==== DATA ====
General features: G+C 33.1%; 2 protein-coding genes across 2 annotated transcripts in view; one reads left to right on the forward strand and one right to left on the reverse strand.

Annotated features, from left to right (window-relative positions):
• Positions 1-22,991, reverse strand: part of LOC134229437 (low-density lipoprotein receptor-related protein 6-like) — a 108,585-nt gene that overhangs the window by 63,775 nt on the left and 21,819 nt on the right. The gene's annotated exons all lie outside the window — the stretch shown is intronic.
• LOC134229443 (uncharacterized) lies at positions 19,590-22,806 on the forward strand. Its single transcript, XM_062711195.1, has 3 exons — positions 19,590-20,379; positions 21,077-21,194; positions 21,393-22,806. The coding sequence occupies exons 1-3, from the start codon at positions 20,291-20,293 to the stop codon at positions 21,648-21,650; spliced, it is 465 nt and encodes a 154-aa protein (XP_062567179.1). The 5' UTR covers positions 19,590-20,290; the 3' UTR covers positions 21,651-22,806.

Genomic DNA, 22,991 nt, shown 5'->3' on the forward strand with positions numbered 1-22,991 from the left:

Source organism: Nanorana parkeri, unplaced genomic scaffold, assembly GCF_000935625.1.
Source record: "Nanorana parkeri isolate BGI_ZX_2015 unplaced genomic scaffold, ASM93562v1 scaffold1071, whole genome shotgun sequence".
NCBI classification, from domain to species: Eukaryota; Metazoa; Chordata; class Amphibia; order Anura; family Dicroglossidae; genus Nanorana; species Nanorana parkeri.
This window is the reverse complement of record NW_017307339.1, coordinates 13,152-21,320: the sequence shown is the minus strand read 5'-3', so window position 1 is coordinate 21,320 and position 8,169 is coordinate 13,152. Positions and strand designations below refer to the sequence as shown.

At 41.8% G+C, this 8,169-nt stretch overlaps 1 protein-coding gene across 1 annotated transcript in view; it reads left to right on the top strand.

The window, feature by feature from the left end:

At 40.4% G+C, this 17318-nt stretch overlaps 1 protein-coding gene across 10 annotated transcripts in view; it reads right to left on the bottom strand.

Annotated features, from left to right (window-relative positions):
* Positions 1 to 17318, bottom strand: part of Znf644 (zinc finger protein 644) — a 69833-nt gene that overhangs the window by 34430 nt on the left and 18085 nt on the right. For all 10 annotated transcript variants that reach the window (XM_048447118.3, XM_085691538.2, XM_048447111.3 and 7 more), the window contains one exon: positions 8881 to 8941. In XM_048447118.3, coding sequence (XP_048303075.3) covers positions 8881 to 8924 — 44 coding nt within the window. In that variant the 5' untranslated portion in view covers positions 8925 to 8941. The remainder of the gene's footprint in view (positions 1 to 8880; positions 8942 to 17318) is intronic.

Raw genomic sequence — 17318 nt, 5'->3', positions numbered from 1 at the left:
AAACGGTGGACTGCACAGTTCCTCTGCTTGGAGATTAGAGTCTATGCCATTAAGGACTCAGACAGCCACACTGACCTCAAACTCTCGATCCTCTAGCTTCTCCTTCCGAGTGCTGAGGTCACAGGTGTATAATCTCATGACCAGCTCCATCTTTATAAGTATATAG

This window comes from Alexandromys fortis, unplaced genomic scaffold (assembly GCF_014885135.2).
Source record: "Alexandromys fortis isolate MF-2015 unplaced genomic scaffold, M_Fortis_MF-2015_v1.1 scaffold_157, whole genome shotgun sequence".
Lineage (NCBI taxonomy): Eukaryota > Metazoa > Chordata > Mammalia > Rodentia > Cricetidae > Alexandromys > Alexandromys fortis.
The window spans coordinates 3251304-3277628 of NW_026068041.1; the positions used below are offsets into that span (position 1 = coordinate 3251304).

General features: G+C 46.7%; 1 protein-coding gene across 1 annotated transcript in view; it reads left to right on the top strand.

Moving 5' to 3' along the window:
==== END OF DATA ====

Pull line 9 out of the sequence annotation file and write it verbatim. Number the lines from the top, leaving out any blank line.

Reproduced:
This window is the reverse complement of record NW_017307339.1, coordinates 13,152-21,320: the sequence shown is the minus strand read 5'-3', so window position 1 is coordinate 21,320 and position 8,169 is coordinate 13,152. Positions and strand designations below refer to the sequence as shown.